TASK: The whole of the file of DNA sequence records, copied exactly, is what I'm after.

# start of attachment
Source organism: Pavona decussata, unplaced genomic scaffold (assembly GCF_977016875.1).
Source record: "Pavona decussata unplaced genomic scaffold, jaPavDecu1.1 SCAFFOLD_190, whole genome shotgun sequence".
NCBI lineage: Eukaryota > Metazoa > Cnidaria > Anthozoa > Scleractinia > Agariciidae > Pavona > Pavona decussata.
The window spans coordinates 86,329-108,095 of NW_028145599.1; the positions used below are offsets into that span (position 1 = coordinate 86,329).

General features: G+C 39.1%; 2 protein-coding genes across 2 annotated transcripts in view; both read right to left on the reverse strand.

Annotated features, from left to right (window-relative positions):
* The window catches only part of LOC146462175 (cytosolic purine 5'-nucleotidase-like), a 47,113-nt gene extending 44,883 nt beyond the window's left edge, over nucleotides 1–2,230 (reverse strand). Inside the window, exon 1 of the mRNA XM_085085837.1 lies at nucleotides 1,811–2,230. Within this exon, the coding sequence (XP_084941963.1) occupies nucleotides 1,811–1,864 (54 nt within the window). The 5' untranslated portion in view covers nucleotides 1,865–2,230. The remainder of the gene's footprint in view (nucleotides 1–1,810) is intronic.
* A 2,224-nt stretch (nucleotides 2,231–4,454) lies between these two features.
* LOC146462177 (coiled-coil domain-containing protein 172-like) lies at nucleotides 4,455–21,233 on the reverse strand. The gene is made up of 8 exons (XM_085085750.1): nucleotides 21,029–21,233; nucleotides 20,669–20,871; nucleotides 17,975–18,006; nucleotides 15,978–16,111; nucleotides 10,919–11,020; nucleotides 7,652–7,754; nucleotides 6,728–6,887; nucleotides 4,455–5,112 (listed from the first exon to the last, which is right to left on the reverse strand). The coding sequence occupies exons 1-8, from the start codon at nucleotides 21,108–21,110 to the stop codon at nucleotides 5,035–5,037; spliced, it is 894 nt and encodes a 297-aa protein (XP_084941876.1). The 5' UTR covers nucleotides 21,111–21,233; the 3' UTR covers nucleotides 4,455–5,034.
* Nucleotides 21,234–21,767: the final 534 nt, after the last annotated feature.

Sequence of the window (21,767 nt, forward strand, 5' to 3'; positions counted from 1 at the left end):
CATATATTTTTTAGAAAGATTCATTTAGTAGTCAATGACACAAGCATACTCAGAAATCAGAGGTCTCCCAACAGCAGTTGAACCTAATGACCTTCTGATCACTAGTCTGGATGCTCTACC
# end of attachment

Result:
Source organism: Pavona decussata, unplaced genomic scaffold (assembly GCF_977016875.1).
Source record: "Pavona decussata unplaced genomic scaffold, jaPavDecu1.1 SCAFFOLD_190, whole genome shotgun sequence".
NCBI lineage: Eukaryota > Metazoa > Cnidaria > Anthozoa > Scleractinia > Agariciidae > Pavona > Pavona decussata.
The window spans coordinates 86,329-108,095 of NW_028145599.1; the positions used below are offsets into that span (position 1 = coordinate 86,329).

General features: G+C 39.1%; 2 protein-coding genes across 2 annotated transcripts in view; both read right to left on the reverse strand.

Annotated features, from left to right (window-relative positions):
* The window catches only part of LOC146462175 (cytosolic purine 5'-nucleotidase-like), a 47,113-nt gene extending 44,883 nt beyond the window's left edge, over nucleotides 1–2,230 (reverse strand). Inside the window, exon 1 of the mRNA XM_085085837.1 lies at nucleotides 1,811–2,230. Within this exon, the coding sequence (XP_084941963.1) occupies nucleotides 1,811–1,864 (54 nt within the window). The 5' untranslated portion in view covers nucleotides 1,865–2,230. The remainder of the gene's footprint in view (nucleotides 1–1,810) is intronic.
* A 2,224-nt stretch (nucleotides 2,231–4,454) lies between these two features.
* LOC146462177 (coiled-coil domain-containing protein 172-like) lies at nucleotides 4,455–21,233 on the reverse strand. The gene is made up of 8 exons (XM_085085750.1): nucleotides 21,029–21,233; nucleotides 20,669–20,871; nucleotides 17,975–18,006; nucleotides 15,978–16,111; nucleotides 10,919–11,020; nucleotides 7,652–7,754; nucleotides 6,728–6,887; nucleotides 4,455–5,112 (listed from the first exon to the last, which is right to left on the reverse strand). The coding sequence occupies exons 1-8, from the start codon at nucleotides 21,108–21,110 to the stop codon at nucleotides 5,035–5,037; spliced, it is 894 nt and encodes a 297-aa protein (XP_084941876.1). The 5' UTR covers nucleotides 21,111–21,233; the 3' UTR covers nucleotides 4,455–5,034.
* Nucleotides 21,234–21,767: the final 534 nt, after the last annotated feature.

Sequence of the window (21,767 nt, forward strand, 5' to 3'; positions counted from 1 at the left end):
CATATATTTTTTAGAAAGATTCATTTAGTAGTCAATGACACAAGCATACTCAGAAATCAGAGGTCTCCCAACAGCAGTTGAACCTAATGACCTTCTGATCACTAGTCTGGATGCTCTACC